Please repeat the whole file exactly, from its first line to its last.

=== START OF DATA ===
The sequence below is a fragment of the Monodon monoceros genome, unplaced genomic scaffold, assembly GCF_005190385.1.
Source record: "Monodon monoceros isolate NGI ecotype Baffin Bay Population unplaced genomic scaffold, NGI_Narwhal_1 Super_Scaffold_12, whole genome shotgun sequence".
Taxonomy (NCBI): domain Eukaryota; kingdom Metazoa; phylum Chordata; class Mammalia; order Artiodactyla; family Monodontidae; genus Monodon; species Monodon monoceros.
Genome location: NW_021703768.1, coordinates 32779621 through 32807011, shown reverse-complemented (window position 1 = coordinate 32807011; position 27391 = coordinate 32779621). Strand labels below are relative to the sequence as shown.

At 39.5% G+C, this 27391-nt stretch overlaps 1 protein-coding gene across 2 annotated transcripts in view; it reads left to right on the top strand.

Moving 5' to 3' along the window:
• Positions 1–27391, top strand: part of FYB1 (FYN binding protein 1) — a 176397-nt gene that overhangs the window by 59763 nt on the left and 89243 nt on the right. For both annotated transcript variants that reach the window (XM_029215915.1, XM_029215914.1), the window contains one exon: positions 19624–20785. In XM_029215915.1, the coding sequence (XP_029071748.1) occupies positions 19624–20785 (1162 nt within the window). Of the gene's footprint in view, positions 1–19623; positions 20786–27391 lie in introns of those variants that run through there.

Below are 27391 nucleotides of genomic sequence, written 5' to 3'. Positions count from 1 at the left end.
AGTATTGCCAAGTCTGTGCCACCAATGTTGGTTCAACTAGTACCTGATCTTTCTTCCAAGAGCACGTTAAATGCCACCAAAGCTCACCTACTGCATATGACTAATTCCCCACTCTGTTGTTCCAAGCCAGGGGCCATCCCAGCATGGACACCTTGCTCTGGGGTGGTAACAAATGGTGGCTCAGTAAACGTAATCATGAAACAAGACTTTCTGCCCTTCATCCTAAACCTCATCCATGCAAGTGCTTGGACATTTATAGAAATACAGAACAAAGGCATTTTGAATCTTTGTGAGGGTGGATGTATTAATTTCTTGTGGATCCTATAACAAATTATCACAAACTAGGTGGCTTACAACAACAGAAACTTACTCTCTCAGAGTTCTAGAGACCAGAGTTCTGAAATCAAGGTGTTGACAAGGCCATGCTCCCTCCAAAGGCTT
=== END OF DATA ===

The sequence below is a fragment of the Monodon monoceros genome, unplaced genomic scaffold, assembly GCF_005190385.1.
Source record: "Monodon monoceros isolate NGI ecotype Baffin Bay Population unplaced genomic scaffold, NGI_Narwhal_1 Super_Scaffold_12, whole genome shotgun sequence".
Taxonomy (NCBI): domain Eukaryota; kingdom Metazoa; phylum Chordata; class Mammalia; order Artiodactyla; family Monodontidae; genus Monodon; species Monodon monoceros.
Genome location: NW_021703768.1, coordinates 32779621 through 32807011, shown reverse-complemented (window position 1 = coordinate 32807011; position 27391 = coordinate 32779621). Strand labels below are relative to the sequence as shown.

At 39.5% G+C, this 27391-nt stretch overlaps 1 protein-coding gene across 2 annotated transcripts in view; it reads left to right on the top strand.

Moving 5' to 3' along the window:
• Positions 1–27391, top strand: part of FYB1 (FYN binding protein 1) — a 176397-nt gene that overhangs the window by 59763 nt on the left and 89243 nt on the right. For both annotated transcript variants that reach the window (XM_029215915.1, XM_029215914.1), the window contains one exon: positions 19624–20785. In XM_029215915.1, the coding sequence (XP_029071748.1) occupies positions 19624–20785 (1162 nt within the window). Of the gene's footprint in view, positions 1–19623; positions 20786–27391 lie in introns of those variants that run through there.

Below are 27391 nucleotides of genomic sequence, written 5' to 3'. Positions count from 1 at the left end.
AGTATTGCCAAGTCTGTGCCACCAATGTTGGTTCAACTAGTACCTGATCTTTCTTCCAAGAGCACGTTAAATGCCACCAAAGCTCACCTACTGCATATGACTAATTCCCCACTCTGTTGTTCCAAGCCAGGGGCCATCCCAGCATGGACACCTTGCTCTGGGGTGGTAACAAATGGTGGCTCAGTAAACGTAATCATGAAACAAGACTTTCTGCCCTTCATCCTAAACCTCATCCATGCAAGTGCTTGGACATTTATAGAAATACAGAACAAAGGCATTTTGAATCTTTGTGAGGGTGGATGTATTAATTTCTTGTGGATCCTATAACAAATTATCACAAACTAGGTGGCTTACAACAACAGAAACTTACTCTCTCAGAGTTCTAGAGACCAGAGTTCTGAAATCAAGGTGTTGACAAGGCCATGCTCCCTCCAAAGGCTT